AU is forming plans to address negative feedback in regard to students’ math education.
“The census results are not so bad,” said Mieke Meurs, associate dean of graduate studies in the College of Arts and Sciences. “But they are less than what we would like.”
The feedback was received through the May 2012 Graduate Census, which is given to all undergraduate seniors at the time of their graduation.
When asked if AU developed students’ “quantitative skills,” 60 percent of students answered “well” or “very well,” according to Maralee Csellar, associate director of media relations.
The term “quantitative skills” has several definitions, including a person’s ability to analyze data or the use of general math skills, according to Meurs.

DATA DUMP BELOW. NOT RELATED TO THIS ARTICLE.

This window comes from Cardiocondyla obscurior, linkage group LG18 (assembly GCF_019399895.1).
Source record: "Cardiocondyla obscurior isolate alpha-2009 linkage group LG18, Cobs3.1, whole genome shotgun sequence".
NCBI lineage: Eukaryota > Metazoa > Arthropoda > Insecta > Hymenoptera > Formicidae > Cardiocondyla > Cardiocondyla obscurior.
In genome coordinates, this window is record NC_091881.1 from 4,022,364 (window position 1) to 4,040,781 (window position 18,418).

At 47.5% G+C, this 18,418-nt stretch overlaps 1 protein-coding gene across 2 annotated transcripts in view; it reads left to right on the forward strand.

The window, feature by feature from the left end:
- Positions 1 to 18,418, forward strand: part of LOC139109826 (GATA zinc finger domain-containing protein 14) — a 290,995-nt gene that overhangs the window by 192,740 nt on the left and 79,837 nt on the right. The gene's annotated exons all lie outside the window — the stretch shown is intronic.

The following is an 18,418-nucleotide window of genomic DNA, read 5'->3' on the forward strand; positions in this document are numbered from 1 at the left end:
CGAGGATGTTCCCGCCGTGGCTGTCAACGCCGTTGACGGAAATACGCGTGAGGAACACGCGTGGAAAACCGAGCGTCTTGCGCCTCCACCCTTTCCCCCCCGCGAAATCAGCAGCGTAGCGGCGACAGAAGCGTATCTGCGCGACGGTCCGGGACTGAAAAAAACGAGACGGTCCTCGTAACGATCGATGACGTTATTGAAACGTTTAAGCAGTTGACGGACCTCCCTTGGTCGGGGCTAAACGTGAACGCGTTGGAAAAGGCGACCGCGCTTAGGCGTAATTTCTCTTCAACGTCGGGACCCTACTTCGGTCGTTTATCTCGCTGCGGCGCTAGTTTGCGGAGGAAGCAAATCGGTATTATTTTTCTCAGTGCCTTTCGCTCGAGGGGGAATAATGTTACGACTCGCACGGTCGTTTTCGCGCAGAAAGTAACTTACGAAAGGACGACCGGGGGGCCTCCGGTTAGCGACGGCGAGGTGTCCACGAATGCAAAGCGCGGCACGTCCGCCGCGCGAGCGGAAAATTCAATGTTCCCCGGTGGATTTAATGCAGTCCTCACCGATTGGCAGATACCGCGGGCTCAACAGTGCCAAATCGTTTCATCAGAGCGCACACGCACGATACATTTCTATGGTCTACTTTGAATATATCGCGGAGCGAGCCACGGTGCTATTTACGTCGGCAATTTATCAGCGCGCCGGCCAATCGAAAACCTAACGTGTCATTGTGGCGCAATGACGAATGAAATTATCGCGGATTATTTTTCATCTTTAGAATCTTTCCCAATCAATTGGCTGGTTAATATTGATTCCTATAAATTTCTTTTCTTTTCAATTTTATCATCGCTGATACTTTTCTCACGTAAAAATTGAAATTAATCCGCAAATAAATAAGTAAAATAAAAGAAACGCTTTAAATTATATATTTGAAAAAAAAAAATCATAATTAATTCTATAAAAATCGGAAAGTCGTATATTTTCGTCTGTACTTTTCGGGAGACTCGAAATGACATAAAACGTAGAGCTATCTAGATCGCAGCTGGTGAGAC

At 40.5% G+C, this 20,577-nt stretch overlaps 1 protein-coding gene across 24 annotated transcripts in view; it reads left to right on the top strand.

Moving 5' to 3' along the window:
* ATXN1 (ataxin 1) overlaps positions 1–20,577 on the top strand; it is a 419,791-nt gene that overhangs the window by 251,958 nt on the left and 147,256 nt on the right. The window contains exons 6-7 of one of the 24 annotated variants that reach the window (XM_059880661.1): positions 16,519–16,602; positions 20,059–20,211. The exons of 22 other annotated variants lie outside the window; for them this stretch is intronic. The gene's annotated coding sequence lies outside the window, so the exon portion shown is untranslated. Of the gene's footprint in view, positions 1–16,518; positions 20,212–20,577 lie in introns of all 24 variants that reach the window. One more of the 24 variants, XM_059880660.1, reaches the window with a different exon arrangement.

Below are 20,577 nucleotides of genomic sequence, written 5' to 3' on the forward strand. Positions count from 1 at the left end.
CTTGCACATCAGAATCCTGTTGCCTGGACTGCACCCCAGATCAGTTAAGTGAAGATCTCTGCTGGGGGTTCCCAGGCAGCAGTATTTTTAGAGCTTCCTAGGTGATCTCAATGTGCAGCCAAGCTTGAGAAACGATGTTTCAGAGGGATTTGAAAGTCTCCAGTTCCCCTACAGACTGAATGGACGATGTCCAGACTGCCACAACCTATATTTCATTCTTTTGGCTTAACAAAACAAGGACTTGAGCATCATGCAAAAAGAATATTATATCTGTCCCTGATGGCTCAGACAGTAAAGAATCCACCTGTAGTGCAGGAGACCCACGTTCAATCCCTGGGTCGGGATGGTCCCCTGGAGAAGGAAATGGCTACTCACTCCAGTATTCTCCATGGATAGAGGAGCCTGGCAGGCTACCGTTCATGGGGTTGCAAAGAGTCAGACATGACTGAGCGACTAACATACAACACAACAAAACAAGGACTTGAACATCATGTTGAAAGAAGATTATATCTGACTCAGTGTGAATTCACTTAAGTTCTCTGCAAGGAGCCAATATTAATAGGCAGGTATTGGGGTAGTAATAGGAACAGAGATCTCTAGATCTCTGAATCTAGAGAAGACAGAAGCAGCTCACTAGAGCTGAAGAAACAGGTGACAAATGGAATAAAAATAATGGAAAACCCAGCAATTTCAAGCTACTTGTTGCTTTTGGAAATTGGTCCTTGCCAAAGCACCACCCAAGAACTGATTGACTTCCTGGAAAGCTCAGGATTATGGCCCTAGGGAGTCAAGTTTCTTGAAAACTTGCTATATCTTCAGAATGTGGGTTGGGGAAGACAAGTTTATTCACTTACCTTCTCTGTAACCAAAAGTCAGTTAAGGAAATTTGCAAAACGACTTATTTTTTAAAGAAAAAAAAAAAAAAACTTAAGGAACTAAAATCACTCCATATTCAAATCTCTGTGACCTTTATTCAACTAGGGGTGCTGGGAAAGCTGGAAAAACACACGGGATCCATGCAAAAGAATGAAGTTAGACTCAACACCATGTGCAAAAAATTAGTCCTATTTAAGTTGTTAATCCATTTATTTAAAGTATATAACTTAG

Provost Scott Bass appointed Meurs to be chairwoman of a task force intended to examine AU’s current courses, collect data on students’ learning outcomes in the area of quantitative skills and suggest possible changes.
The tasks force also looks into course requirements of different programs. For example, a literature major may not be prioritizing classes that emphasize quantitative skills, Meurs said. Some majors may not need more quantitative math courses while other majors may need more of them.
Bass asked that the task force submit a report by the end of the semester summarizing the group’s finding and any suggestions that they may have, according to Meurs.
The task force has begun to collect data on how AU and other schools teach quantitative skills, according to Meurs. She said AU wants to make sure that its course offerings are similar to those of other institutions.
“I would love to have more information about what alumni think,” Meurs said.